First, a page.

[Cake] cake separate qos for lan
allan316 at gmail.com
Thu Mar 31 07:49:38 EDT 2016
>I gave this a shot, it doesn't route the packets back trhough the
>perhaps policy routing?
tried it with policy routing too, packets get dropped when i point them to
the ifb interfaces fast/slow. tried both dummy and ifb.
ip route add $custip dev fast table 10
ip route add $custip dev slow table 11
ip rule add from $cacheip to $custip lookup 10 priority 10
ip rule add from all to $custip lookup 11 priority 11
im not sure if we can route it to ifb this way,( maybe only works with tc
redirection?) as i feel that i have just set up a routing loop.
i did not have time to recompile the kernel for imq, as jonathan mentioned
but will try that too,
did not try the ifb method mentioned by jonathan yet.
On Wed, Mar 30, 2016 at 5:46 AM, Dave Taht <dave.taht at gmail.com> wrote:
> I gave this a shot, it doesn't route the packets back trhough the
> underlying interface...
> perhaps policy routing?
> ip link add $IFACE name fast type dummy # maybe ifb?
> ip link add $IFACE name slow type dummy # maybe ifb?
> ip link set fast up
> ip link set slow up
> $TC qdisc add dev fast root cake bandwidth 20Mbit
> $TC qdisc add dev slow root cake bandwidth 5Mbit
> $TC qdisc add dev $IFACE root cake bandwidth 20Mbit
> ip route add $F dev fast metric 1
> ip route add $S dev slow metric 1
> Dave Täht
> Let's go make home routers and wifi faster! With better software!
> On Tue, Mar 29, 2016 at 4:31 PM, Dave Taht <dave.taht at gmail.com> wrote:
> > An overall ISP in tc need exposed by this discussion is some means of
> > mapping multiple ipv4 and ipv6 addresses and netmasks into something
> > that will return a (key,value) pair. This would work something like
> > ipset does, although what you would return is not "present or not" but
> > present and a value
> > insert customers 220.127.116.11,1
> > insert customers 2001:db1::/64,1
> > insert customers 18.104.22.168,2
> > insert customers 2001:db2::/64,1
> > then on the relevant path you'd set up the qdisc hierarchy and do a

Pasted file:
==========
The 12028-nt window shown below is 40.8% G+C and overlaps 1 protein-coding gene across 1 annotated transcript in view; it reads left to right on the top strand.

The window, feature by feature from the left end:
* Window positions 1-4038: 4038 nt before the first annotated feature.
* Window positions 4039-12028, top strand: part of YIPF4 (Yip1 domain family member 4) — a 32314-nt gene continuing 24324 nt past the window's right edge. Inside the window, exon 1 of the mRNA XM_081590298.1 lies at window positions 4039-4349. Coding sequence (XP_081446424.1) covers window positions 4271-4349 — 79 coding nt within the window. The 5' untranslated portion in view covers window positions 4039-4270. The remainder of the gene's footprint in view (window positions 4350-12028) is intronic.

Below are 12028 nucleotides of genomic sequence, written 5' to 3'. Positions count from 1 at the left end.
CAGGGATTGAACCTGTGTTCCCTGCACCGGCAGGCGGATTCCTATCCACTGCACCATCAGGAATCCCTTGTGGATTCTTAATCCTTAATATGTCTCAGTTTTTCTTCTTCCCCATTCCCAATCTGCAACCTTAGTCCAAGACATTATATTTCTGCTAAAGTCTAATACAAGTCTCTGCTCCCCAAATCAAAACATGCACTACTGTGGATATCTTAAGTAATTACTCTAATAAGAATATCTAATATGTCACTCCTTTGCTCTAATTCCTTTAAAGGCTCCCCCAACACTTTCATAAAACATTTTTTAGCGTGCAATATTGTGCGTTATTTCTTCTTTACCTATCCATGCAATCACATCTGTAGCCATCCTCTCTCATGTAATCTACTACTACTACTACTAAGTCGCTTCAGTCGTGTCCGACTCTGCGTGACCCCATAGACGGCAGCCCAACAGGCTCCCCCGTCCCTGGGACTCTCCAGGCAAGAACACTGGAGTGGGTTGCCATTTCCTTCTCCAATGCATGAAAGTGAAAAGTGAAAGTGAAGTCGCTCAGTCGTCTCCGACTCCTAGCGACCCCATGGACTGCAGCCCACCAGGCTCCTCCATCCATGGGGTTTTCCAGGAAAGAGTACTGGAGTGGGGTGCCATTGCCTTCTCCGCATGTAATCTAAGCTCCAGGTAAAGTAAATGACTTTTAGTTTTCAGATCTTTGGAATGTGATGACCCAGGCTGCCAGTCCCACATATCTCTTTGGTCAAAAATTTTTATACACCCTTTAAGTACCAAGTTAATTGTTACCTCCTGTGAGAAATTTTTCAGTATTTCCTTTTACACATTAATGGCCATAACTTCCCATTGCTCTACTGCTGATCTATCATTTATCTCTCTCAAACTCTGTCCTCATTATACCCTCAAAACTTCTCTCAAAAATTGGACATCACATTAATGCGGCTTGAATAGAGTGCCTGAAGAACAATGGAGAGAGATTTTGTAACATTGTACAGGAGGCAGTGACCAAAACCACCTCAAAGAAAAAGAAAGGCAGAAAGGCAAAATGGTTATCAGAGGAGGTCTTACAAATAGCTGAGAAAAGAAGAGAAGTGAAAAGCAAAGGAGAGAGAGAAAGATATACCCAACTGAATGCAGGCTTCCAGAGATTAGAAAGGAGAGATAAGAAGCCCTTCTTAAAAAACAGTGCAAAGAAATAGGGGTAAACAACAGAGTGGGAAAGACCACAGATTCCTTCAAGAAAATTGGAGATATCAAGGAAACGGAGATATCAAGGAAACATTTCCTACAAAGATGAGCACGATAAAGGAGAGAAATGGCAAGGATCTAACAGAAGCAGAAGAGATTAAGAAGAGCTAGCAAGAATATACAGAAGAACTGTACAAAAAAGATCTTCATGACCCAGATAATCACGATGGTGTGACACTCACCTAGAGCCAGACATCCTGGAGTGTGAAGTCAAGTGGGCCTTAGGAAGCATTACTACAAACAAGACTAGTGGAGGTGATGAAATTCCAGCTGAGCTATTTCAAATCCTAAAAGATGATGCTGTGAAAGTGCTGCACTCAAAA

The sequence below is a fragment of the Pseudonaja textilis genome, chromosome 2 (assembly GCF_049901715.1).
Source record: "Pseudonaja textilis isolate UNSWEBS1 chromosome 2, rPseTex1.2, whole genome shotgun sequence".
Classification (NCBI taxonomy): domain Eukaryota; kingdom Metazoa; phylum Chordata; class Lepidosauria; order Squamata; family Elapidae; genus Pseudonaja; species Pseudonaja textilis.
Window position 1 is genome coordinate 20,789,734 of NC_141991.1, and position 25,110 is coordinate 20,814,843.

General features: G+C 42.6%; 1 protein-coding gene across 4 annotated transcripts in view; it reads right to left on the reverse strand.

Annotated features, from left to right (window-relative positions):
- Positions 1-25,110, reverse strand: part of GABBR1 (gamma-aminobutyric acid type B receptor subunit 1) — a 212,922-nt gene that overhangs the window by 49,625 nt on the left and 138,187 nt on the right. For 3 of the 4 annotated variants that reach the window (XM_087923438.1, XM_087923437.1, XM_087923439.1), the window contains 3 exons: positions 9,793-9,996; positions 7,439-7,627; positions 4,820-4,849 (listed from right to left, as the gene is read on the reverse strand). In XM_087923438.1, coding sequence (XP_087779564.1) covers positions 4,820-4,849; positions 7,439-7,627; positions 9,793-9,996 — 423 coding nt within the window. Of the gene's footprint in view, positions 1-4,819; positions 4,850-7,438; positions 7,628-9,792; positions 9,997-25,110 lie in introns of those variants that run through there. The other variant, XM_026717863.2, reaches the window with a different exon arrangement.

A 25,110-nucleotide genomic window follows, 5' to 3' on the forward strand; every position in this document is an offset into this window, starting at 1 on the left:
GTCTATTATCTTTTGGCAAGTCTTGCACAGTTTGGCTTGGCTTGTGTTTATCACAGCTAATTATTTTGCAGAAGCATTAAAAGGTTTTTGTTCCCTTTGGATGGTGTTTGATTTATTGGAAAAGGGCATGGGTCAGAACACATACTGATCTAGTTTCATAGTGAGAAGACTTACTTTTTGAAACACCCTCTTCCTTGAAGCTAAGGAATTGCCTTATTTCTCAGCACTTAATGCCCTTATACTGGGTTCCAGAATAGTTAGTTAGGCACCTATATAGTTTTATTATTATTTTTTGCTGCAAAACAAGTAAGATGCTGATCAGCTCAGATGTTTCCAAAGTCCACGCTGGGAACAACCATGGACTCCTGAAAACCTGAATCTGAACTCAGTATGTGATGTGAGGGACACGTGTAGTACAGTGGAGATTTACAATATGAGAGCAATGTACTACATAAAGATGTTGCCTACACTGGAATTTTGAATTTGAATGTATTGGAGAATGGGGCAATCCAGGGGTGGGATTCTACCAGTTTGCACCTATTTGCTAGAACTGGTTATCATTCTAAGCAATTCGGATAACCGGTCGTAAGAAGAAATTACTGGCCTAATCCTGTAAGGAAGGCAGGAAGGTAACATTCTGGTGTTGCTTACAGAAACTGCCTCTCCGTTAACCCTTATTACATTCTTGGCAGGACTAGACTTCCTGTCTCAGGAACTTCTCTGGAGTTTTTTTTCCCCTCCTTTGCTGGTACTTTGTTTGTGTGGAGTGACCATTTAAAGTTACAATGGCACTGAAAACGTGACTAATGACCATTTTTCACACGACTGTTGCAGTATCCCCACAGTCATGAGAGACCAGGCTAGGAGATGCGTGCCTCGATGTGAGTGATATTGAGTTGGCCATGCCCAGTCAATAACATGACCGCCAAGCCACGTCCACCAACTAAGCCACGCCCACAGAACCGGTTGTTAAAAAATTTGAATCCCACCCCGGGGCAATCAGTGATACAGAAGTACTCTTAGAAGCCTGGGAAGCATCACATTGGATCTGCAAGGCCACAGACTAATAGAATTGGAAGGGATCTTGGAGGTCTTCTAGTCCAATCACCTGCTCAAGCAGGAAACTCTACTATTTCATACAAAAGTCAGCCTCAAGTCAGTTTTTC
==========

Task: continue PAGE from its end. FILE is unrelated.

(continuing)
> > lookup into that to get the right number to go to the right cake
> > instance. You'd also have to do a longest prefix match into the above,
> > so a 1x1 hash won't do.
> > the massive tc filter option discussed already does not scale to a
> > random number of customers with randomly different numbers of ip
> > addresses, types, and netmasks. Code like this must exist in dedicated
> > devices already, CMTSes, BRASes, deep packet inspection devices, etc.
> > Secondly, in the case of cake the hierarchy could just be a bunch of
> > somewhat unassociated queues, not htb or drr, letting cake do the
> > scheduling of deliveries.
> > Regrettably I know of few ISPs that are actively using linux in any
> > way they have sources to. I suspect a few dslams are linux based, but
> > nobody's talking.
> > ...
> > Another way to maybe get there is to use the ip route functionality
> > instead and send stuff to virtual devices layered on top of the real
> > device.
> > ip route add from :: to 22.214.171.124/24 dev dev1
> > ip -6 route add from :: to 2001:db1::/64 dev dev1
> > ip -6 route add from :: to 2001:db2::/64 dev dev2
> > ip route add from :: to 126.96.36.199/24 dev dev2
> > Then the reverse would be out one of two devices, one device
> > configured for the "fast, local cache server", the other for the
> > regular internet.
> > solution too long to fit in the margins of this email.
> Cake mailing list
> Cake at lists.bufferbloat.net
Thanx and regd's.
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